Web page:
Copyright Question

Archived from groups: rec.audio.pro (More info?)

I registered some music with the Copyright office but it seems to take
sooooooo long to hear back from them and I need to send out some of my
music.

I noticed that on a DATA CD that I made of the music, the files have a
'date created' when righ clicking the properties menu ........ Would
this pass as evidence of time of possesion in case of any problems?

Thanks

Marysue
19 answers Last reply
More about copyright question
  1. Archived from groups: rec.audio.pro (More info?)

    I know in Canada you own the copyright as soon as you create the content. If
    it ever comes into question, the earliest proven creation date wins. An easy
    way to secure that date up here is to double-register a copy of the material
    to yourself. Leave it in tact and the postal date stamp will provide an
    excellent proof of date.

    This may suffice in the short term until you hear back from the Copyright
    office.

    m.

    --


    mikerekka at hotmail dot com hates spam


    "marysue" <marysue1980@hotmail.com> wrote in message
    news:87f9f47f.0410102154.6cd9881c@posting.google.com...
    >I registered some music with the Copyright office but it seems to take
    > sooooooo long to hear back from them and I need to send out some of my
    > music.
    >
    > I noticed that on a DATA CD that I made of the music, the files have a
    > 'date created' when righ clicking the properties menu ........ Would
    > this pass as evidence of time of possesion in case of any problems?
    >
    > Thanks
    >
    > Marysue
  2. Archived from groups: rec.audio.pro (More info?)

    On Mon, 11 Oct 2004 06:19:46 GMT, "geek" <mikerekka@hotmail.com>
    wrote:

    >I know in Canada you own the copyright as soon as you create the content. If
    >it ever comes into question, the earliest proven creation date wins. An easy
    >way to secure that date up here is to double-register a copy of the material
    >to yourself. Leave it in tact and the postal date stamp will provide an
    >excellent proof of date.
    >
    >This may suffice in the short term until you hear back from the Copyright
    >office.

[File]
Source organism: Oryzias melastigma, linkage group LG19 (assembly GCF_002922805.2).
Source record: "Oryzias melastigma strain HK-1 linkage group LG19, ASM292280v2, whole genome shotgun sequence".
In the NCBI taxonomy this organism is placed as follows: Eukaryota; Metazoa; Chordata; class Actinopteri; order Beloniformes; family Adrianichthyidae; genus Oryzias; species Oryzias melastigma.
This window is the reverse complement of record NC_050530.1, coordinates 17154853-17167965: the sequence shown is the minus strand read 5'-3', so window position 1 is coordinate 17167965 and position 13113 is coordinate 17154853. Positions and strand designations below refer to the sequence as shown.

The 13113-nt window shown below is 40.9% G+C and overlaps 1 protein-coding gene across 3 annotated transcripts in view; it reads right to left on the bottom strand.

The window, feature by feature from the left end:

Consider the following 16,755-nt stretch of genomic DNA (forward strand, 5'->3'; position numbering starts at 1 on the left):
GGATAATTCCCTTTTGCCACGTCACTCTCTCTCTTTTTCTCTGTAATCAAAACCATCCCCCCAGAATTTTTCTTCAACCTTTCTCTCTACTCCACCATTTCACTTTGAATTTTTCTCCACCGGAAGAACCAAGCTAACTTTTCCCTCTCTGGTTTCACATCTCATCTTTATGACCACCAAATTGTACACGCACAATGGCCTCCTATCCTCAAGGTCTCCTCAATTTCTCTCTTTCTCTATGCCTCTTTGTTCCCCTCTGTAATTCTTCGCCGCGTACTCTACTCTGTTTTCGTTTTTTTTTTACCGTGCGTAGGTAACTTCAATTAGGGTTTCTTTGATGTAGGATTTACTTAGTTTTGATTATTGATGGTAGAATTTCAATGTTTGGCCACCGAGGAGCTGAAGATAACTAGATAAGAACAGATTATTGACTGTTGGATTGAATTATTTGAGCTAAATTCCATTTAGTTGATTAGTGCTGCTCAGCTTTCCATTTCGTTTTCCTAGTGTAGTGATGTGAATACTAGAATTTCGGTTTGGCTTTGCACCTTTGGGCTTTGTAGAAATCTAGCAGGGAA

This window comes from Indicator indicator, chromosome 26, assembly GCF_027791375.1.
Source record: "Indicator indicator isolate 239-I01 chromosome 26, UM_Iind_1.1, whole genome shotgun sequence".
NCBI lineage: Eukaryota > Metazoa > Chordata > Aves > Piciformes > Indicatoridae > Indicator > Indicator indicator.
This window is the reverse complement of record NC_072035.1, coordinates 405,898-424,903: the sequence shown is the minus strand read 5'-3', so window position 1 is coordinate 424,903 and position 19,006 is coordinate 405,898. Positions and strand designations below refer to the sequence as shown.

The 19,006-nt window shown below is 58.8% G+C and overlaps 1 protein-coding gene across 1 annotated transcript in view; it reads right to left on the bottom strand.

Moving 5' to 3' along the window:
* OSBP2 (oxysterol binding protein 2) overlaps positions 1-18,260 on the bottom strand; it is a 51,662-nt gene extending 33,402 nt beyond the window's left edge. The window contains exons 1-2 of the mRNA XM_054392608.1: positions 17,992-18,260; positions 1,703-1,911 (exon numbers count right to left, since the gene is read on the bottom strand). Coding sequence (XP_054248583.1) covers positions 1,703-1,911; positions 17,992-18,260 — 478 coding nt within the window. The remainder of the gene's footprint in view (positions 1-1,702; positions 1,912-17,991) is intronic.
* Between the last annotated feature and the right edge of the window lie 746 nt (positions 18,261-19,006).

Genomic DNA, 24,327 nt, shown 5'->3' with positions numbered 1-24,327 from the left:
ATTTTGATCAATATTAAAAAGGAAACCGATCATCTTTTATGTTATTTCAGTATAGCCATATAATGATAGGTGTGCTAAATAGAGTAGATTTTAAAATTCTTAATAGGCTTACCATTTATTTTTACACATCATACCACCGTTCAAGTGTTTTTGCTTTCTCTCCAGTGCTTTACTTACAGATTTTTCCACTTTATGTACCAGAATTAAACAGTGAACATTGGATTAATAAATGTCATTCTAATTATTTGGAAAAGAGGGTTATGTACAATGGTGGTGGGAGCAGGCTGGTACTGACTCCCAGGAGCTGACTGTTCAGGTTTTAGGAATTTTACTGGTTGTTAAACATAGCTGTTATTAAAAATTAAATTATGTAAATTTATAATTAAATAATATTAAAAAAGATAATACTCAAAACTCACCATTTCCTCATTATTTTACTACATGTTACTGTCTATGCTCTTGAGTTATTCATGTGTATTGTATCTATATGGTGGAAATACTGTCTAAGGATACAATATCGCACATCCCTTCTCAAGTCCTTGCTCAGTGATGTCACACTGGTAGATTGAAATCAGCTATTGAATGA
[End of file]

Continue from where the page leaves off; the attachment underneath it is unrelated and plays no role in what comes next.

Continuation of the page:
>
    >m.


    This is a myth that refuses to die. Mailing a certified copy to
    yourself and leaving it sealed does nothing.
  3. Archived from groups: rec.audio.pro (More info?)

    On 10 Oct 2004 22:54:41 -0700, marysue1980@hotmail.com (marysue)
    wrote:

    >I registered some music with the Copyright office but it seems to take
    >sooooooo long to hear back from them and I need to send out some of my
    >music.
    >
    >I noticed that on a DATA CD that I made of the music, the files have a
    >'date created' when righ clicking the properties menu ........ Would
    >this pass as evidence of time of possesion in case of any problems?
    >
    >Thanks
    >
    >Marysue

    Your cancelled check to the Register of Copyrights is enough to prove
    that your application is in the system.
  4. Archived from groups: rec.audio.pro (More info?)

    "marysue" <marysue1980@hotmail.com> wrote in message
    news:87f9f47f.0410102154.6cd9881c@posting.google.com...
    > I registered some music with the Copyright office but it seems to take
    > sooooooo long to hear back from them and I need to send out some of my
    > music.
    >
    > I noticed that on a DATA CD that I made of the music, the files have a
    > 'date created' when righ clicking the properties menu ........ Would
    > this pass as evidence of time of possesion in case of any problems?

    No, since someone could always mess with a computer's date before altering a
    file.

    But you don't need to wait until you hear from the copyright office. The
    copyright itself exists from the moment you create the piece; the
    registration is simply a solid piece of evidence that it had been created by
    a particular time. For all intents and purposes, the registration is valid